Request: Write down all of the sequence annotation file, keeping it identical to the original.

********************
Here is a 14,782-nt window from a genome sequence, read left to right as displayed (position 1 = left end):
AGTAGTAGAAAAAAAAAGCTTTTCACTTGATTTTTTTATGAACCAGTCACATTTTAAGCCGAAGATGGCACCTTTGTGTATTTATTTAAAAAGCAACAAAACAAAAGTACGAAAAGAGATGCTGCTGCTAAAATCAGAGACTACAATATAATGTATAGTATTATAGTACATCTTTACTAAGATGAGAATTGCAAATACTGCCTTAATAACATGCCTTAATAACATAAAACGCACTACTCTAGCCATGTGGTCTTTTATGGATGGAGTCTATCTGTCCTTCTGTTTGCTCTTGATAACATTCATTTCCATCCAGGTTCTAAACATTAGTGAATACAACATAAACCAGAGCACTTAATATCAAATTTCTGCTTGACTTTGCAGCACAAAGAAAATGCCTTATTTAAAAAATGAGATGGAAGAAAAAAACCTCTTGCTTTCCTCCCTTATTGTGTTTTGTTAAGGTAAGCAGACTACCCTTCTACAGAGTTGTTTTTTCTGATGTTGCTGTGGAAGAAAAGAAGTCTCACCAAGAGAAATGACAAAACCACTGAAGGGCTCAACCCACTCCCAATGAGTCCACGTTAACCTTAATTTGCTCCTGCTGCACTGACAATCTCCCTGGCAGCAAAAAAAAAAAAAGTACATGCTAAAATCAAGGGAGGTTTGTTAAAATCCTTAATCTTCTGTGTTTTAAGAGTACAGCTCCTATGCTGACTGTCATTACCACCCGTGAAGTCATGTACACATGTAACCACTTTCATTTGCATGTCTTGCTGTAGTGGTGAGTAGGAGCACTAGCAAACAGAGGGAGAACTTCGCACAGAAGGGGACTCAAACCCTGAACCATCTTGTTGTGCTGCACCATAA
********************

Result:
Here is a 14,782-nt window from a genome sequence, read left to right as displayed (position 1 = left end):
AGTAGTAGAAAAAAAAAGCTTTTCACTTGATTTTTTTATGAACCAGTCACATTTTAAGCCGAAGATGGCACCTTTGTGTATTTATTTAAAAAGCAACAAAACAAAAGTACGAAAAGAGATGCTGCTGCTAAAATCAGAGACTACAATATAATGTATAGTATTATAGTACATCTTTACTAAGATGAGAATTGCAAATACTGCCTTAATAACATGCCTTAATAACATAAAACGCACTACTCTAGCCATGTGGTCTTTTATGGATGGAGTCTATCTGTCCTTCTGTTTGCTCTTGATAACATTCATTTCCATCCAGGTTCTAAACATTAGTGAATACAACATAAACCAGAGCACTTAATATCAAATTTCTGCTTGACTTTGCAGCACAAAGAAAATGCCTTATTTAAAAAATGAGATGGAAGAAAAAAACCTCTTGCTTTCCTCCCTTATTGTGTTTTGTTAAGGTAAGCAGACTACCCTTCTACAGAGTTGTTTTTTCTGATGTTGCTGTGGAAGAAAAGAAGTCTCACCAAGAGAAATGACAAAACCACTGAAGGGCTCAACCCACTCCCAATGAGTCCACGTTAACCTTAATTTGCTCCTGCTGCACTGACAATCTCCCTGGCAGCAAAAAAAAAAAAAGTACATGCTAAAATCAAGGGAGGTTTGTTAAAATCCTTAATCTTCTGTGTTTTAAGAGTACAGCTCCTATGCTGACTGTCATTACCACCCGTGAAGTCATGTACACATGTAACCACTTTCATTTGCATGTCTTGCTGTAGTGGTGAGTAGGAGCACTAGCAAACAGAGGGAGAACTTCGCACAGAAGGGGACTCAAACCCTGAACCATCTTGTTGTGCTGCACCATAA